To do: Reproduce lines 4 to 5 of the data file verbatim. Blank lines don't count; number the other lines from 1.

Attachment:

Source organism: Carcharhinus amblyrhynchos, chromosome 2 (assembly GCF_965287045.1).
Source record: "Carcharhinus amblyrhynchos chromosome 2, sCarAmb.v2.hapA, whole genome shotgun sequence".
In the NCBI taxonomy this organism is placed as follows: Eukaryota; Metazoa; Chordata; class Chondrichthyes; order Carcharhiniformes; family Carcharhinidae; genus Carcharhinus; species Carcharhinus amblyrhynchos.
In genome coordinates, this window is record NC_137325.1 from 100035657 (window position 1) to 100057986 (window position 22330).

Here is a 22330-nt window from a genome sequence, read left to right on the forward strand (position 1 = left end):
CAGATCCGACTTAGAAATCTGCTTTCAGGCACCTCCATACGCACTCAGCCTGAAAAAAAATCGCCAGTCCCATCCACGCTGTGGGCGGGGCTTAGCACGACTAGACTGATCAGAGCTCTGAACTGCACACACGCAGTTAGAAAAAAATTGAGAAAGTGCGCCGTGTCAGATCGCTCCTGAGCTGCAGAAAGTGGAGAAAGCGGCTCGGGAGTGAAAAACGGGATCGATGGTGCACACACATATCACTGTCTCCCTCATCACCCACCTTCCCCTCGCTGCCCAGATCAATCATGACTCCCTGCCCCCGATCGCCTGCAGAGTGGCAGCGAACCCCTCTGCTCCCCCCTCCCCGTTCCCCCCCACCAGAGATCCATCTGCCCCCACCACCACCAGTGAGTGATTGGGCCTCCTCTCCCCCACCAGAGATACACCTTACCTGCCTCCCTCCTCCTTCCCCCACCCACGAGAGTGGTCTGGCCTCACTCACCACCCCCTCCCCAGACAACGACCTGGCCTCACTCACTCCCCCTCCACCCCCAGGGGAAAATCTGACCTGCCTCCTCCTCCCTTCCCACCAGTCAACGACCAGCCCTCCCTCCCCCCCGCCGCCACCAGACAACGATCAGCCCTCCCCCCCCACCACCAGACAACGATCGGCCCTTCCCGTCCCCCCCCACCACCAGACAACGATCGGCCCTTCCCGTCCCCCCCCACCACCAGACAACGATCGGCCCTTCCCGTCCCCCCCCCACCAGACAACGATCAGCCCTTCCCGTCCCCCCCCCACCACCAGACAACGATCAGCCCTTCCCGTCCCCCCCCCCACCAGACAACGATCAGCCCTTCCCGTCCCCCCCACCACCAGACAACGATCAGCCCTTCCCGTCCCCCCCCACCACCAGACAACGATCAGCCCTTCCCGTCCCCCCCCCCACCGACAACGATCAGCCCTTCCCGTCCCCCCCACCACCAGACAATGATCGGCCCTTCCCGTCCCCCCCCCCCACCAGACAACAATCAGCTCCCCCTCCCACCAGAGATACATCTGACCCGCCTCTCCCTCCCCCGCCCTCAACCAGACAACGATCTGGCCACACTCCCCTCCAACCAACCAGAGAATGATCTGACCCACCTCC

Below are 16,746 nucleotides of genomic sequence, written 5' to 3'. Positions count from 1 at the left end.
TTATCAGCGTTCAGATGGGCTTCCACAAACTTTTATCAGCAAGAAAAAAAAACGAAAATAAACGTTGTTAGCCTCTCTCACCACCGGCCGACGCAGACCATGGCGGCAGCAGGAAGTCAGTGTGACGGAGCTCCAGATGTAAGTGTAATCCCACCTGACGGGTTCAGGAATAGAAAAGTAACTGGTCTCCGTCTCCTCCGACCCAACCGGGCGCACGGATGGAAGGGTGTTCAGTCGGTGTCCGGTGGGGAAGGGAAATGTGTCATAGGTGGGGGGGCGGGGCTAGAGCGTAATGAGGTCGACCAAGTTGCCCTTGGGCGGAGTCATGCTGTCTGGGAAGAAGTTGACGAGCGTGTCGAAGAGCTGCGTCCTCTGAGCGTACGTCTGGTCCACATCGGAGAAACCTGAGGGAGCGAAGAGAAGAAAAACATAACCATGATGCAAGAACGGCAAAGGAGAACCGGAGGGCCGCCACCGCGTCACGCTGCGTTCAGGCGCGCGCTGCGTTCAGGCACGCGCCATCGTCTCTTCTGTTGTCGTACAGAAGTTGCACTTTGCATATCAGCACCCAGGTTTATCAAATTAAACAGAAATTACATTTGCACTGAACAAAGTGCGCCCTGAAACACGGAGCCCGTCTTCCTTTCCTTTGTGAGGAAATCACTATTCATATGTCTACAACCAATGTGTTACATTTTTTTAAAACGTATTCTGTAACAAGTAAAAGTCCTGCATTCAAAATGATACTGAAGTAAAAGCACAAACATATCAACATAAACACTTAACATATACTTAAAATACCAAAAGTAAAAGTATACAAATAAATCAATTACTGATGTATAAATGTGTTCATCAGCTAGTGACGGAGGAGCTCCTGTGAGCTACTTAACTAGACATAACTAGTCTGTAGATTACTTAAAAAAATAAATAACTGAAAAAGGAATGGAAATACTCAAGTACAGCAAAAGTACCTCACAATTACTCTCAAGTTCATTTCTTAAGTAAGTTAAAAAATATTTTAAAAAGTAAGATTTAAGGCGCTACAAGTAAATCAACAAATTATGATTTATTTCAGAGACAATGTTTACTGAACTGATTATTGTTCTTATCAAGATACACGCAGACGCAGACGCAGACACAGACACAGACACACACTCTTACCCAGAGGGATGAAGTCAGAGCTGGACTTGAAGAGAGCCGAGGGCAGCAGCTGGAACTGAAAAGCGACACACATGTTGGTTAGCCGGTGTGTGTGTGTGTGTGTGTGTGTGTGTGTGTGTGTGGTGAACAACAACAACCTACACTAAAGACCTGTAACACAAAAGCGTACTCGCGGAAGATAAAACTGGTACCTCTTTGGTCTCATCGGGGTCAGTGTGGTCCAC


In genome coordinates, this window is record NC_137325.1 from 100035657 (window position 1) to 100057986 (window position 22330).

Here is a 22330-nt window from a genome sequence, read left to right on the forward strand (position 1 = left end):